On June 28 1969, around one o’clock in the morning, New York City Police raided the Stonewall Inn, a bar in Greenwich Village, New York …
Rainbow Revolutions is a new book for older children and teenagers that charts the rise of the LGBTQ+ rights movement during the 20th century and celebrates the individuals who stood up and demanded recognition. It is written by University of Bristol anthropologist and OutStories Bristol trustee Jamie Lawson.
The book covers the Stonewall Riots in 1969, the impassioned speeches of activists Karl Ulrichs and Audre Lorde, the birth of Pride, and the fabulous New York ballroom scene of the 70s and 80s made famous by Ryan Murphy’s smash hit TV series Pose.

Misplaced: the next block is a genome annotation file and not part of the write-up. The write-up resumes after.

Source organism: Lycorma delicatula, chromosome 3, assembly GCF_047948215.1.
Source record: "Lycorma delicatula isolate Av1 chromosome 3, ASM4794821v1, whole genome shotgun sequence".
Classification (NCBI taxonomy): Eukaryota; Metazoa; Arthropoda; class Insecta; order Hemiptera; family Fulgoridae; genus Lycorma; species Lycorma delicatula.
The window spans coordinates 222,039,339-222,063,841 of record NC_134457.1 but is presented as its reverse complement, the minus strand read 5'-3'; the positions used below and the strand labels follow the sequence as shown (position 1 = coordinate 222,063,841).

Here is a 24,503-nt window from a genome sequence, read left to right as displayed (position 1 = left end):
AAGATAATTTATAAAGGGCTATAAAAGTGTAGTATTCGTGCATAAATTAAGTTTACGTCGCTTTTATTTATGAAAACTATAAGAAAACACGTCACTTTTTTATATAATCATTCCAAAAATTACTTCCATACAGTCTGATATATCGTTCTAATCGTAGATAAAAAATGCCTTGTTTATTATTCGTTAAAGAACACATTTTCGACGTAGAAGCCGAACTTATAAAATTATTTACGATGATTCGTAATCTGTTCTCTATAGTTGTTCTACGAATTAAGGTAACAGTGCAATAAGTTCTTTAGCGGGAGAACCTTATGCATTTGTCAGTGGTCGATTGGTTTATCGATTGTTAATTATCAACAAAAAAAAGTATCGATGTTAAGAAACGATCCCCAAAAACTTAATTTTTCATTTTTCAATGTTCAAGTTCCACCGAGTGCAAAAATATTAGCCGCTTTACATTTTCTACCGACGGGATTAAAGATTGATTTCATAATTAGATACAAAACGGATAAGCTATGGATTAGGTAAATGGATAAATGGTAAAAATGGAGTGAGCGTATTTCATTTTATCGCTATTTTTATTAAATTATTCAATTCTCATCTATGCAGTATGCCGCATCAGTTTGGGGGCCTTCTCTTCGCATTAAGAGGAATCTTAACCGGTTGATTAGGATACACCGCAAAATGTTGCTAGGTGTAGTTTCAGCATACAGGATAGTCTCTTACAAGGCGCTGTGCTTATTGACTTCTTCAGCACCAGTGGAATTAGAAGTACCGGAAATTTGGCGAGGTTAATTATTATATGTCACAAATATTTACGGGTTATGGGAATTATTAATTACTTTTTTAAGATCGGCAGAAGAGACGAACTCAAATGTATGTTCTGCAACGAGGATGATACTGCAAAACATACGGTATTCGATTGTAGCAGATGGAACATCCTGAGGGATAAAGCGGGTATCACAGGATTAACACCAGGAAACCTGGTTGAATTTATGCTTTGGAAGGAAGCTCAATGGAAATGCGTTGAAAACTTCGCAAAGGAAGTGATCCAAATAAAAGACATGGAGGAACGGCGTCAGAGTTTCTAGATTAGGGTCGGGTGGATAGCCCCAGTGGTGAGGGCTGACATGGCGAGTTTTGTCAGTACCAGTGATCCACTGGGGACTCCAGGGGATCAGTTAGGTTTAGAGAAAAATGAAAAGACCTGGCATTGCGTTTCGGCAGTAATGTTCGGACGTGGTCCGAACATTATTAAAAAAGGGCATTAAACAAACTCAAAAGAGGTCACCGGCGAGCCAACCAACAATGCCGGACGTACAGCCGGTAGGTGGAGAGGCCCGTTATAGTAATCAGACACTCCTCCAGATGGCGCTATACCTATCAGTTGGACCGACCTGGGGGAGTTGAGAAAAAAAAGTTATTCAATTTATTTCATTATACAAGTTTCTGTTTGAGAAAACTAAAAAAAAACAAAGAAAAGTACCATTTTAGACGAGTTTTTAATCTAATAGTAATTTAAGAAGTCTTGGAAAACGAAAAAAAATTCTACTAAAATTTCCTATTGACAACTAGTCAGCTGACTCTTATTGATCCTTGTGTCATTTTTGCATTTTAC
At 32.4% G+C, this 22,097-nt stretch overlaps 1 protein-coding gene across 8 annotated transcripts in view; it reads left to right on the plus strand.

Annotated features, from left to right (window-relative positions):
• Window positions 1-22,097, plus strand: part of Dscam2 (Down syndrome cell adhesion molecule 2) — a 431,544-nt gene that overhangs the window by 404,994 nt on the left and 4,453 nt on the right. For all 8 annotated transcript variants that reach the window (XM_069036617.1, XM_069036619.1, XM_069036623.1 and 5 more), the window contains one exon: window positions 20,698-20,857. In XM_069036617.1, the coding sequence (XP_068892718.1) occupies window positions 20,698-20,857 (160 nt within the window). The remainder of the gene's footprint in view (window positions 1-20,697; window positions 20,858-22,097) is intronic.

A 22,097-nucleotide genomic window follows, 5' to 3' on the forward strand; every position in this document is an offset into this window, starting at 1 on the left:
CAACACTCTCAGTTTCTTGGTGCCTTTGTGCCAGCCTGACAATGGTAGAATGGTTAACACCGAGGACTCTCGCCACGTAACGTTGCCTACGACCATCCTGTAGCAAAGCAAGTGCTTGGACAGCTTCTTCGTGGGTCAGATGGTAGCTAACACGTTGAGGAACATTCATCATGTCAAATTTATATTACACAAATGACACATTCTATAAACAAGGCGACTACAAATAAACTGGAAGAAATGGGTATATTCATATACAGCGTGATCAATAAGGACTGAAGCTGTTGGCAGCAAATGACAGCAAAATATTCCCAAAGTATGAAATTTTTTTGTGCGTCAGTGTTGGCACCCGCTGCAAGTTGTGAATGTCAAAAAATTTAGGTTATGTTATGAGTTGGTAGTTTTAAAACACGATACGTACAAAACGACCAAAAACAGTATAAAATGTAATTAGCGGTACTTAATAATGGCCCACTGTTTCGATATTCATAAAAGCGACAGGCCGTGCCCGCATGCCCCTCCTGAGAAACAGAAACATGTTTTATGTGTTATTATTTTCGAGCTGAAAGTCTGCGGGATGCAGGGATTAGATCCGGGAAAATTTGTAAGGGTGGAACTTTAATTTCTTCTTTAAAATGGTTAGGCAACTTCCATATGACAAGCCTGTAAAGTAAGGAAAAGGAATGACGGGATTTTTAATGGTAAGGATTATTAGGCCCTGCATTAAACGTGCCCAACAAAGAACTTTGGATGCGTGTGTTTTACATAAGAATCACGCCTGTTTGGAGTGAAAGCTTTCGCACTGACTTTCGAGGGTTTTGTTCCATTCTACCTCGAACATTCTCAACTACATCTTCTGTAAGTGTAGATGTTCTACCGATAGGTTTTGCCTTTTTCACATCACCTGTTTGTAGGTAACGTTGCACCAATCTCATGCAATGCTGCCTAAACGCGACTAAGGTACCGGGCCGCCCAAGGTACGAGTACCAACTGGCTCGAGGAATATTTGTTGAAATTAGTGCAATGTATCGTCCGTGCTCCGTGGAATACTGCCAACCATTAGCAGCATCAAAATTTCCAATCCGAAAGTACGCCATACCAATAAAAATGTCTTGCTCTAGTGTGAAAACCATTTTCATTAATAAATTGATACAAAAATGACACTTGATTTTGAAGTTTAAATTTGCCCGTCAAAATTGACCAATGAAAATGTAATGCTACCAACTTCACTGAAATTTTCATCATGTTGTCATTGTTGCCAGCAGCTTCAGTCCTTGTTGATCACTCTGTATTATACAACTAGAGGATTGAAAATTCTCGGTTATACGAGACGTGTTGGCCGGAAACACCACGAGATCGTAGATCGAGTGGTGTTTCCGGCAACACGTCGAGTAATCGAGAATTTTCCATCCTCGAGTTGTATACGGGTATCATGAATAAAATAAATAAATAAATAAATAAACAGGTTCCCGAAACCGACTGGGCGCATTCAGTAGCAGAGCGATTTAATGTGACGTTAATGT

Jamie Lawson says:
“As an anthropologist working with queer communities, I take seriously and am passionate about the roles of history and politics in modern LGBTQ+ identities.
“The opportunity to explain to a young audience the historical origins not only of oppression against queer people, but also queer radical activism itself was extremely exciting, and seeing it published is quite remarkable.
“While the book is written for everyone, I thought a lot during its writing about my young, queer readers: The mainstream, cis-het world often tries to pretend that LGBTQ+ identities sprung up, recently and out of nowhere – being able to connect young queer people to their own history is an important and deeply humbling experience.”
Rainbow Revolutions by Jamie Lawson and illustrated by Eve Lloyd Knight is published by Wren & Rook / Hachette Children’s Group.